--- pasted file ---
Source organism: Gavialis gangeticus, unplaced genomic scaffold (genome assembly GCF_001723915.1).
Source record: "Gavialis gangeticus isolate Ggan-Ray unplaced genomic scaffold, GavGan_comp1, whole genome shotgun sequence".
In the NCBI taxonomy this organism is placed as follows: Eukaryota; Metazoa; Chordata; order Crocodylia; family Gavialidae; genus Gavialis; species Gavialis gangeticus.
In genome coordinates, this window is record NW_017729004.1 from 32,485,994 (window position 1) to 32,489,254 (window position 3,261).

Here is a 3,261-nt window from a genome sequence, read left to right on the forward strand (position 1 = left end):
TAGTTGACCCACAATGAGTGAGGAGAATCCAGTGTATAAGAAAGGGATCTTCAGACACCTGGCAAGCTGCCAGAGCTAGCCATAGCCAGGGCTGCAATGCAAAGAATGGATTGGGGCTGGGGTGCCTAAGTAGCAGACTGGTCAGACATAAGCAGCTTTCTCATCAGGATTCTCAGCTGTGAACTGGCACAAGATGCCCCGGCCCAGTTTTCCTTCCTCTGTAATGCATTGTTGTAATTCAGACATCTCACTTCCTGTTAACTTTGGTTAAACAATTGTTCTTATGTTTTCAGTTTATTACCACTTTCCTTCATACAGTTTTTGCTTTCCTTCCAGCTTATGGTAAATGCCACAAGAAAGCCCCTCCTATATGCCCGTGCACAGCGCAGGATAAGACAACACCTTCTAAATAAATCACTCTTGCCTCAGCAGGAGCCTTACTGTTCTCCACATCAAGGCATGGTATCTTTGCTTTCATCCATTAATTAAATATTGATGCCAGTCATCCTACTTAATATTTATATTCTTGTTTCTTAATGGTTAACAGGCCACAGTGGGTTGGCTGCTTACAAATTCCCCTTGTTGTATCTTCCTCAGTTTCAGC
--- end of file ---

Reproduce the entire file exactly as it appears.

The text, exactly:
Source organism: Gavialis gangeticus, unplaced genomic scaffold (genome assembly GCF_001723915.1).
Source record: "Gavialis gangeticus isolate Ggan-Ray unplaced genomic scaffold, GavGan_comp1, whole genome shotgun sequence".
In the NCBI taxonomy this organism is placed as follows: Eukaryota; Metazoa; Chordata; order Crocodylia; family Gavialidae; genus Gavialis; species Gavialis gangeticus.
In genome coordinates, this window is record NW_017729004.1 from 32,485,994 (window position 1) to 32,489,254 (window position 3,261).

Here is a 3,261-nt window from a genome sequence, read left to right on the forward strand (position 1 = left end):
TAGTTGACCCACAATGAGTGAGGAGAATCCAGTGTATAAGAAAGGGATCTTCAGACACCTGGCAAGCTGCCAGAGCTAGCCATAGCCAGGGCTGCAATGCAAAGAATGGATTGGGGCTGGGGTGCCTAAGTAGCAGACTGGTCAGACATAAGCAGCTTTCTCATCAGGATTCTCAGCTGTGAACTGGCACAAGATGCCCCGGCCCAGTTTTCCTTCCTCTGTAATGCATTGTTGTAATTCAGACATCTCACTTCCTGTTAACTTTGGTTAAACAATTGTTCTTATGTTTTCAGTTTATTACCACTTTCCTTCATACAGTTTTTGCTTTCCTTCCAGCTTATGGTAAATGCCACAAGAAAGCCCCTCCTATATGCCCGTGCACAGCGCAGGATAAGACAACACCTTCTAAATAAATCACTCTTGCCTCAGCAGGAGCCTTACTGTTCTCCACATCAAGGCATGGTATCTTTGCTTTCATCCATTAATTAAATATTGATGCCAGTCATCCTACTTAATATTTATATTCTTGTTTCTTAATGGTTAACAGGCCACAGTGGGTTGGCTGCTTACAAATTCCCCTTGTTGTATCTTCCTCAGTTTCAGC